Garvey Schubert Barer Legal Update, August 7, 2013.
Many federal contracts, including all GSA schedule contracts, are subject to the Trade Agreements Act (“TAA”). TAA requirements are nearly always “flowed down” to subcontractors and suppliers. The TAA provides that products delivered under the contract must either be made or “substantially transformed” in a “designated country.” “Designated” countries include nations that are party to certain multi-lateral trade agreements. Even though a large amount of products are made there, China is not a “designated country.” Neither is India, Thailand, Malaysia, Indonesia, or Vietnam, among others.
Each year, GSA and DOJ extract large settlements from contractors in False Claims Act cases based on vendors supplying items in violation of the TAA. Yet, each year, contractors continue to face liability for supplying products made in “non-designated” countries under contracts subject to the TAA.
- On July 30, 2013, GSA’s Inspector General announced settlement of a qui tam False Claims Act case filed by a competing bidder who lost a procurement to supply lamps for four federal buildings in Illinois. The unsuccessful bidder filed a Freedom of Information Act request to find out the make and model of the awardee’s lamps. The bidder then simply asked the manufacturer of the items in an e-mail where the awardee’s lamps were made, and found out that the country of origin was China.
- In June 2013, the DOJ intervened in a qui tam False Claims Act case alleging that a GSA vendor supplied paper shredders manufactured in China, in violation of the TAA, seeking a large amount in damages and fines. The vendor has sought dismissal on grounds that its “country of origin” designation process is largely automated, and depends on information provided by suppliers. The case is pending. The vendor produced over 1.5 million pages of documents in the GSA investigation, before the Government intervened in the lawsuit.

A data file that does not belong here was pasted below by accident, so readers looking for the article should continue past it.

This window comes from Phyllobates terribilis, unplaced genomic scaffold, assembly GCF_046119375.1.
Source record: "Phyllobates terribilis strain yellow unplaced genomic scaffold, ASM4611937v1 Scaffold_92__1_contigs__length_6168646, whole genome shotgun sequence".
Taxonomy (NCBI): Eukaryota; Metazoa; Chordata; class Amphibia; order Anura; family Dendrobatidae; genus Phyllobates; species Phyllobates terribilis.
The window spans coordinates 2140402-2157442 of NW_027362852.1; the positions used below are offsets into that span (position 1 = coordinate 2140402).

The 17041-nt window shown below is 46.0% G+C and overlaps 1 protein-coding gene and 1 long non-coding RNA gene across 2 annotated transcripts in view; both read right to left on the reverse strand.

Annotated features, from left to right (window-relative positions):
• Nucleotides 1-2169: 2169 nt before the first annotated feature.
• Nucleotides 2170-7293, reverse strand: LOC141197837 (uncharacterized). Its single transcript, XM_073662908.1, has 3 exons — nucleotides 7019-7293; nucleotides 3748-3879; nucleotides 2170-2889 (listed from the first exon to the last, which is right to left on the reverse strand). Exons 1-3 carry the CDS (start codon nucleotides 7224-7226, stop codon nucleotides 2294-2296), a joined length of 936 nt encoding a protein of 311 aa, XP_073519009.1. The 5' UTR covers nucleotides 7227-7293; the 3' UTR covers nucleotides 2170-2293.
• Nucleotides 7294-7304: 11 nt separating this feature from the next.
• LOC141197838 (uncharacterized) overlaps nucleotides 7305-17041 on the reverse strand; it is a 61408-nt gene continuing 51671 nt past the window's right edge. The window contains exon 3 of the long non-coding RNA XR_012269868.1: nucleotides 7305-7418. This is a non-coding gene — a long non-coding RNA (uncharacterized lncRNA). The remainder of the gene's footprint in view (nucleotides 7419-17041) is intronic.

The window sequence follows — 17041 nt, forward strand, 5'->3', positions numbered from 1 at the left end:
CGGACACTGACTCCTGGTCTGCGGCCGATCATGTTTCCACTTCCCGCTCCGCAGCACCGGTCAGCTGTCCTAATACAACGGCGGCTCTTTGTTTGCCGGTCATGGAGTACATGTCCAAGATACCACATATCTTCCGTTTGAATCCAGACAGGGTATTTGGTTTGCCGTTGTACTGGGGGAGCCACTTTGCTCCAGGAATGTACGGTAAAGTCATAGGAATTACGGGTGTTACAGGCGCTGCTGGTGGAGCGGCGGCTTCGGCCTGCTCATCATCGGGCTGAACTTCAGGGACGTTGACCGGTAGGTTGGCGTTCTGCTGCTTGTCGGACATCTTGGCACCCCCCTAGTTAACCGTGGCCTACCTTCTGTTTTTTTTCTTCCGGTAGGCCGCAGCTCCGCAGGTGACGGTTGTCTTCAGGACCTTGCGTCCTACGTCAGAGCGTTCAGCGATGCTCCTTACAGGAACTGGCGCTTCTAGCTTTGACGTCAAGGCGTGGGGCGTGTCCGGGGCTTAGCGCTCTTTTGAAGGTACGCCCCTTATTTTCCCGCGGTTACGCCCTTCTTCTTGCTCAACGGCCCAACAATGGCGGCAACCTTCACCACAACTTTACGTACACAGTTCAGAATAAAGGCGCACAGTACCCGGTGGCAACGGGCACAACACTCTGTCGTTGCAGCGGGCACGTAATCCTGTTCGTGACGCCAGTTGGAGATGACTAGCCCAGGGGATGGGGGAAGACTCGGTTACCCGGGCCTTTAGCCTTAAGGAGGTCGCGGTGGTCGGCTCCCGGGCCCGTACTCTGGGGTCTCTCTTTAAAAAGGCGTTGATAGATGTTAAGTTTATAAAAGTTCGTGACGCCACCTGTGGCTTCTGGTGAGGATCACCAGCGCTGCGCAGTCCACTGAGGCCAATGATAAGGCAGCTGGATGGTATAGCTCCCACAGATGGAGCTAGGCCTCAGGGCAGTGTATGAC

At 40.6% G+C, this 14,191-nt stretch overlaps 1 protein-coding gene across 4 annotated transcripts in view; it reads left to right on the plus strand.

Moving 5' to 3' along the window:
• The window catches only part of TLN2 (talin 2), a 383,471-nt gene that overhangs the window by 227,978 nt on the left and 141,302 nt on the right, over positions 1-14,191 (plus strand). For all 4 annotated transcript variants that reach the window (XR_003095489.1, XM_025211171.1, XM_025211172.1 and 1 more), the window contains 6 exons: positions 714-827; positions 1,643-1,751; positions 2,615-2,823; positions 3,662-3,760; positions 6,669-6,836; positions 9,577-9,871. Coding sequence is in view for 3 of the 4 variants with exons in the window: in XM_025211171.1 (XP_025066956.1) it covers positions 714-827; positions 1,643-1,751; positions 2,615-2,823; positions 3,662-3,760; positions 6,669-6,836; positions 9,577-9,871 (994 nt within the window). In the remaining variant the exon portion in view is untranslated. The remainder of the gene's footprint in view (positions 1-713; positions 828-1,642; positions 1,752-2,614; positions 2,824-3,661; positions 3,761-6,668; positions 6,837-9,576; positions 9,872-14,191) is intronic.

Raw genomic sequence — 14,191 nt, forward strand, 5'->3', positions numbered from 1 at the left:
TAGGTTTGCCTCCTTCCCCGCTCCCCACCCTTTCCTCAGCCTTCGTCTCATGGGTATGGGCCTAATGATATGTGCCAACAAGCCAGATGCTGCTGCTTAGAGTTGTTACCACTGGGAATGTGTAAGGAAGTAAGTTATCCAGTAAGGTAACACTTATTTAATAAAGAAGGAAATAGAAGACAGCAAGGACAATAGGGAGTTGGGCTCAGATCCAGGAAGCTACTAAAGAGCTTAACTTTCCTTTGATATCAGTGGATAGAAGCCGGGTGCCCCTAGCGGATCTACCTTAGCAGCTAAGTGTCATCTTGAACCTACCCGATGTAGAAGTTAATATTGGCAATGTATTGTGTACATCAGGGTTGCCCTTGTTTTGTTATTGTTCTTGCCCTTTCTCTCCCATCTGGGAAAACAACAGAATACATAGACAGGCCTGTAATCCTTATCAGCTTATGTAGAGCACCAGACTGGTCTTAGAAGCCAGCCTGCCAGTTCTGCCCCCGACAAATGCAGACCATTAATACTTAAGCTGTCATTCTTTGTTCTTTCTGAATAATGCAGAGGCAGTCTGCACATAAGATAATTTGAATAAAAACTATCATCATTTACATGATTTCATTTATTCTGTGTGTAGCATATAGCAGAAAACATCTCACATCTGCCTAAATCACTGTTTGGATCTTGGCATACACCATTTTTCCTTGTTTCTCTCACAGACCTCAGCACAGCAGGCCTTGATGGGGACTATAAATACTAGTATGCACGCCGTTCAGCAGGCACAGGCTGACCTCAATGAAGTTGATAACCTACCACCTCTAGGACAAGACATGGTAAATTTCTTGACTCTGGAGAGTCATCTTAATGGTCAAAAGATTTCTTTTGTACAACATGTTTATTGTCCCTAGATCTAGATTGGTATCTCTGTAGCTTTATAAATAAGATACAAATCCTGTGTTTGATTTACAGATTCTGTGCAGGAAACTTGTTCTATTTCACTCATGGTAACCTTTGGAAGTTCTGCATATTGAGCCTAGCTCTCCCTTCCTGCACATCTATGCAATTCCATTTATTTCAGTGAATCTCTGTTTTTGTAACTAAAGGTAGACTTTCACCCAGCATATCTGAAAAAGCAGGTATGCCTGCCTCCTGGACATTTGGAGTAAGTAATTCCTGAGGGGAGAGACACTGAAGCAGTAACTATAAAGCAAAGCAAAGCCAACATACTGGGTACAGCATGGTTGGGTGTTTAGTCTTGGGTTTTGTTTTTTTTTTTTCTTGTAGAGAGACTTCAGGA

- In March 2013, DOJ announced a $5 million False Claims Act settlement with a reseller of information technology, equipment, services, and office supplies, on claims including sale of products made in China.
- Last year, a vendor of refurbished networking equipment agreed to pay $2 million to partially settle a qui tam False Claims Act case filed by a former executive of the vendor, based on the vendor’s supplying products made in China, Indonesia, Malaysia and Thailand.
These cases are reminders that every business supplying products or services to the federal government should be sensitive to all “country of origin” requirements incorporated into the contract or subcontract, including the TAA, Buy American Act, Berry Amendment, and others, and must vet its supply chain to make sure that it supplies only compliant items. Failing to do so invites competitors, disgruntled employees, and the Government to pursue claims for damages and penalties. GSA or agency investigations can be very expensive, time consuming, and create tremendous uncertainty, even if the Government decides ultimately not to take action. In such cases, the target still may face litigation from a private party who initiated a qui tam case on the Government’s behalf.
Please call Ben Lambiotte, Buzz Bailey, or John Knab if you need help interpreting country of origin requirements, which can be complex and difficult to apply, or if you suspect that a competitor is supplying non-compliant goods or services.
- Ben Lambiotte email@example.com 202.298.2525
- Buzz Bailey firstname.lastname@example.org 202.298.1784
- John Knab email@example.com 202.298.2536